Nearly $140 billion in mortgage debt was paid off by American homeowners between 2008 and the end of 2009, according to a report released today by the Federal Reserve Bank of New York.
“Consumer debt is declining but only part of the reduction is attributable to defaults and charge-offs,” said Donghoon Lee, senior economist in the Research and Statistics Group at the New York Fed, in a news release.
“Americans are borrowing less and paying off more debt than in the recent past. This change, which we continue to study carefully, can be a result of both tightening credit standards and voluntary changes in saving behavior.”
The problem is that this pattern of saving has led to a $150 billion reduction in household cash flow.
Between 2000 and 2007, consumer borrowing contributed more than $300 billion annually to household cash flow, which clearly spurred the economy, for better or worse.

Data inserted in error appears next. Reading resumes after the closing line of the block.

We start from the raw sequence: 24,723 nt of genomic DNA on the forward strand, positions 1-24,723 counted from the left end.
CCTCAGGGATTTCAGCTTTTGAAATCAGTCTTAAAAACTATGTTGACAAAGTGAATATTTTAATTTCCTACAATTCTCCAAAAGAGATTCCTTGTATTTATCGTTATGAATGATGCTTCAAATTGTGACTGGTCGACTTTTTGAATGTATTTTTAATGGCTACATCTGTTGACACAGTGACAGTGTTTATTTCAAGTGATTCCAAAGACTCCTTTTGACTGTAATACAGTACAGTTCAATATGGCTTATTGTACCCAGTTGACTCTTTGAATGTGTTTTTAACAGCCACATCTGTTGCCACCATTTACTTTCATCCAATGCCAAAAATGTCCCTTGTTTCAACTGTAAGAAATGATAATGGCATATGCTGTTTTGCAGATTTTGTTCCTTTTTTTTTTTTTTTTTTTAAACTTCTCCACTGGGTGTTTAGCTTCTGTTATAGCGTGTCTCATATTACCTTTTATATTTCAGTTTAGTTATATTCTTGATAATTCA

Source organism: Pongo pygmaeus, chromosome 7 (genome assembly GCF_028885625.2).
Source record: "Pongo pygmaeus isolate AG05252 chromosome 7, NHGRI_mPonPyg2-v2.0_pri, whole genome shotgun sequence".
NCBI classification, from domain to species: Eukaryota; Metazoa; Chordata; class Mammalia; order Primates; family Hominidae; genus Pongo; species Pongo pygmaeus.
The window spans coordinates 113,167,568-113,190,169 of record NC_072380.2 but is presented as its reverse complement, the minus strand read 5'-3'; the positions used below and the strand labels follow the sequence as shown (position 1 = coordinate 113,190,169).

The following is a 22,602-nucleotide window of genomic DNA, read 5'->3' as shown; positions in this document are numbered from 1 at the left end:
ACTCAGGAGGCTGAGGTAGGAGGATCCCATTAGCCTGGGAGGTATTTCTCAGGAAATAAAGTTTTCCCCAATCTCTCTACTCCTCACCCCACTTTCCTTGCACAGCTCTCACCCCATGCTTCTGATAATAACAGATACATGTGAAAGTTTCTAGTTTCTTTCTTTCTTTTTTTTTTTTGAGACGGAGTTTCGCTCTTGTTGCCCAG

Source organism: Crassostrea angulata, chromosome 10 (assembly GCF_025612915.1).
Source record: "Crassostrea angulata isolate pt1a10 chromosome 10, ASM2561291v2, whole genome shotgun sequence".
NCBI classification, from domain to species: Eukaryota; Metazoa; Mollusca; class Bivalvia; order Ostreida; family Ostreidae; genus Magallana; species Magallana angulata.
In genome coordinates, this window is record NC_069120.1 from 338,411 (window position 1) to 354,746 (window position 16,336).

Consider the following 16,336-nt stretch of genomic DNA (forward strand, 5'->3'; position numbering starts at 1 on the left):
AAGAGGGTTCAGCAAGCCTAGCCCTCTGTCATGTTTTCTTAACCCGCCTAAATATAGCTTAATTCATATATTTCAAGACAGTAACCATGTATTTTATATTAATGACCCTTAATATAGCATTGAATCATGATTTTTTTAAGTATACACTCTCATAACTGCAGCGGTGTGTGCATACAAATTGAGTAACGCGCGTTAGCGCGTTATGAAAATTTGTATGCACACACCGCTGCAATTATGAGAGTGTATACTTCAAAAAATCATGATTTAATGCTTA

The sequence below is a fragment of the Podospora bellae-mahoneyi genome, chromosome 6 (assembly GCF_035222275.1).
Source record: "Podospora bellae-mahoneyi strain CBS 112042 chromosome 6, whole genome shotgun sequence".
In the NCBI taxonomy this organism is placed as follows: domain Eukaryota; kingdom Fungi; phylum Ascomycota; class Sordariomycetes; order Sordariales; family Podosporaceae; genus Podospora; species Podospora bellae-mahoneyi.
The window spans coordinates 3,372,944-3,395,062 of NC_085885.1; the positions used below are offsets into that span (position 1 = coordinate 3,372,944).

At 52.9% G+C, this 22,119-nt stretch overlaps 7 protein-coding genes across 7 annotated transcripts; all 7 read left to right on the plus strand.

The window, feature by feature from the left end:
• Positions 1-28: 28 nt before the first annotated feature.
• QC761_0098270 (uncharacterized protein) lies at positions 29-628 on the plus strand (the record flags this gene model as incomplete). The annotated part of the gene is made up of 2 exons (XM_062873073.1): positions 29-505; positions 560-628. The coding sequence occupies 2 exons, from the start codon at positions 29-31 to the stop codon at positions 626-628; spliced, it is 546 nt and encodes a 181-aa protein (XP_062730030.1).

Overall, nearly $1 trillion in consumer debt was paid off since the third quarter of 2008.
457,000 Foreclosure Notices Received During Third Quarter
Between July 1 and September 30, roughly 457,000 individuals received foreclosure notices on their credit reports, down 5.5 percent from the second quarter and 6.4 percent from a year earlier.
But the proportion of current mortgages that transitioned into delinquency increased from 2.6 percent to 2.7 percent, after declining for about a year.
Last week, Freddie Mac said the cash out refinance share of refinancing hit a new all-time low in the third quarter as borrowers chose instead to “cash-in.”
The decline in cash-out refinancing was the result of reduced home prices, tighter underwriting standards for loan-to-value ratios, a lack of home equity, and borrowers’ desire to actually pay down their debt.